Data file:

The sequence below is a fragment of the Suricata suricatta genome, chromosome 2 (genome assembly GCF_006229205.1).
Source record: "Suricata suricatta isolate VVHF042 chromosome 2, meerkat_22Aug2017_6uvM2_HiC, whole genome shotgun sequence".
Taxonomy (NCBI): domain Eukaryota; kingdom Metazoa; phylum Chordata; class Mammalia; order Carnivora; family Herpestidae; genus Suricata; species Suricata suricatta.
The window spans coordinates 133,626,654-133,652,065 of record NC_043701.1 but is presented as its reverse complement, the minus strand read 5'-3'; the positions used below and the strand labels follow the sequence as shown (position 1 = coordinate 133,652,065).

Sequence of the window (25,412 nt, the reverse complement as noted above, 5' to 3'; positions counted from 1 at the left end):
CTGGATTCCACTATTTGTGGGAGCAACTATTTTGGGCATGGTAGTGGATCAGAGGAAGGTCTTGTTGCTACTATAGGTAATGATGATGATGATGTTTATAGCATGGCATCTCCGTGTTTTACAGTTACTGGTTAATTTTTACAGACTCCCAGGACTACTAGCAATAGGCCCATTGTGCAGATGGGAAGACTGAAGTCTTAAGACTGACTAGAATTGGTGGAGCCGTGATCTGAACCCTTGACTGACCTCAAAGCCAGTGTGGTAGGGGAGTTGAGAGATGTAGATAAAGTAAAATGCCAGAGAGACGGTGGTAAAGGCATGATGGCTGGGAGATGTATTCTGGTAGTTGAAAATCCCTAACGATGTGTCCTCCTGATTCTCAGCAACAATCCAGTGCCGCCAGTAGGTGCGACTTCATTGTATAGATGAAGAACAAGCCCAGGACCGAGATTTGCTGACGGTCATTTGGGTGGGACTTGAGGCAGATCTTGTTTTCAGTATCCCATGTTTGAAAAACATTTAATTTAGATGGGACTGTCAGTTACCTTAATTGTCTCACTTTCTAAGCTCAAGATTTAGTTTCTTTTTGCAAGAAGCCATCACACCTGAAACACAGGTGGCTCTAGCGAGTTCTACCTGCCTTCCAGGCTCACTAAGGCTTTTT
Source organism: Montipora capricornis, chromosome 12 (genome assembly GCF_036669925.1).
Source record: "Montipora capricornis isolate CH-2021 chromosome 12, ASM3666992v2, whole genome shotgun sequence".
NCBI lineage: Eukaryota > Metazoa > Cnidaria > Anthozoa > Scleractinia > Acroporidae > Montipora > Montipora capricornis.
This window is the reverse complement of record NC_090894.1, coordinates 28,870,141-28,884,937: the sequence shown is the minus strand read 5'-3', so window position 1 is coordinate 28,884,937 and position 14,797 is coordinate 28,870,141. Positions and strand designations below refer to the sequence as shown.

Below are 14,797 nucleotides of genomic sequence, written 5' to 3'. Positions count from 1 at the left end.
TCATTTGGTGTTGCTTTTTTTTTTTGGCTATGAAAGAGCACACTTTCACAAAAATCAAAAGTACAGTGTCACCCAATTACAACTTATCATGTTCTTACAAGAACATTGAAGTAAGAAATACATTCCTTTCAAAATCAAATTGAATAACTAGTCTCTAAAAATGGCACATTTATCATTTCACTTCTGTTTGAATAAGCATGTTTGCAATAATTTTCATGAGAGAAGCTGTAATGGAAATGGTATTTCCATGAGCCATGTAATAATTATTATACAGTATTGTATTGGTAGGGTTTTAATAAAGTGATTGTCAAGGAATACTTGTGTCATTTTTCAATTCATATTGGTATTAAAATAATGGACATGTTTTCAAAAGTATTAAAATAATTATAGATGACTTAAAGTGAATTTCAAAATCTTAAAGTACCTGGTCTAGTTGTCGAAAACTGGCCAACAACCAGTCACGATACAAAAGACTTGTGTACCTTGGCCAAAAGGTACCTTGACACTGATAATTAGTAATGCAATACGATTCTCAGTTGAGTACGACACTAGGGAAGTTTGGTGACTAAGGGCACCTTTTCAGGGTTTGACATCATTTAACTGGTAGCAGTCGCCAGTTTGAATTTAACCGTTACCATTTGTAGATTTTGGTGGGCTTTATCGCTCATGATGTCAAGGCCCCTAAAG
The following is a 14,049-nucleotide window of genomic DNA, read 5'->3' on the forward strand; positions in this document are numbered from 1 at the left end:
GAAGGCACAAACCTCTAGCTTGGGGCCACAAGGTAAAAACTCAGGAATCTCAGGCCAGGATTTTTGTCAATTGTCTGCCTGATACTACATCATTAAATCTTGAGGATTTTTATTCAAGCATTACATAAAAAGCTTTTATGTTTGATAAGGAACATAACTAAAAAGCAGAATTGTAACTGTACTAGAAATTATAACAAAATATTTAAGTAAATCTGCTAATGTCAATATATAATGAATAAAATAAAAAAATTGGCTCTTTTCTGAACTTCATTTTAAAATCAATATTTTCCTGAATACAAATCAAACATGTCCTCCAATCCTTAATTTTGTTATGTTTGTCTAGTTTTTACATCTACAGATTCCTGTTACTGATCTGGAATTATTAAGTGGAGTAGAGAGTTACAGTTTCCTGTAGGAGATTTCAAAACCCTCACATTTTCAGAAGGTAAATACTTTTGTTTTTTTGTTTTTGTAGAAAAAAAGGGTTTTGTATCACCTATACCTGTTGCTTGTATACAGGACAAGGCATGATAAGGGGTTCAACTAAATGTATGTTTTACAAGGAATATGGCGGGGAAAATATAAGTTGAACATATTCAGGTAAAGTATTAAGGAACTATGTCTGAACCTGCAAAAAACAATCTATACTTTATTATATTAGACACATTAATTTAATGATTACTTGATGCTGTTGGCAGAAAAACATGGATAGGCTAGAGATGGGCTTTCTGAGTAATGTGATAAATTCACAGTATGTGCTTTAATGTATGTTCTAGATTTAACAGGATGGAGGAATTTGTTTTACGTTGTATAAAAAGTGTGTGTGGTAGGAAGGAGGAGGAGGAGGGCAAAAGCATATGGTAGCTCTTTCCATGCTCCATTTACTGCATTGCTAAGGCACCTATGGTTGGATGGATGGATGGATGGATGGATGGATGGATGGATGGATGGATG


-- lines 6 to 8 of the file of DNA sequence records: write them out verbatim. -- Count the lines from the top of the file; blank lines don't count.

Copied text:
CTGGATTCCACTATTTGTGGGAGCAACTATTTTGGGCATGGTAGTGGATCAGAGGAAGGTCTTGTTGCTACTATAGGTAATGATGATGATGATGTTTATAGCATGGCATCTCCGTGTTTTACAGTTACTGGTTAATTTTTACAGACTCCCAGGACTACTAGCAATAGGCCCATTGTGCAGATGGGAAGACTGAAGTCTTAAGACTGACTAGAATTGGTGGAGCCGTGATCTGAACCCTTGACTGACCTCAAAGCCAGTGTGGTAGGGGAGTTGAGAGATGTAGATAAAGTAAAATGCCAGAGAGACGGTGGTAAAGGCATGATGGCTGGGAGATGTATTCTGGTAGTTGAAAATCCCTAACGATGTGTCCTCCTGATTCTCAGCAACAATCCAGTGCCGCCAGTAGGTGCGACTTCATTGTATAGATGAAGAACAAGCCCAGGACCGAGATTTGCTGACGGTCATTTGGGTGGGACTTGAGGCAGATCTTGTTTTCAGTATCCCATGTTTGAAAAACATTTAATTTAGATGGGACTGTCAGTTACCTTAATTGTCTCACTTTCTAAGCTCAAGATTTAGTTTCTTTTTGCAAGAAGCCATCACACCTGAAACACAGGTGGCTCTAGCGAGTTCTACCTGCCTTCCAGGCTCACTAAGGCTTTTT
Source organism: Montipora capricornis, chromosome 12 (genome assembly GCF_036669925.1).
Source record: "Montipora capricornis isolate CH-2021 chromosome 12, ASM3666992v2, whole genome shotgun sequence".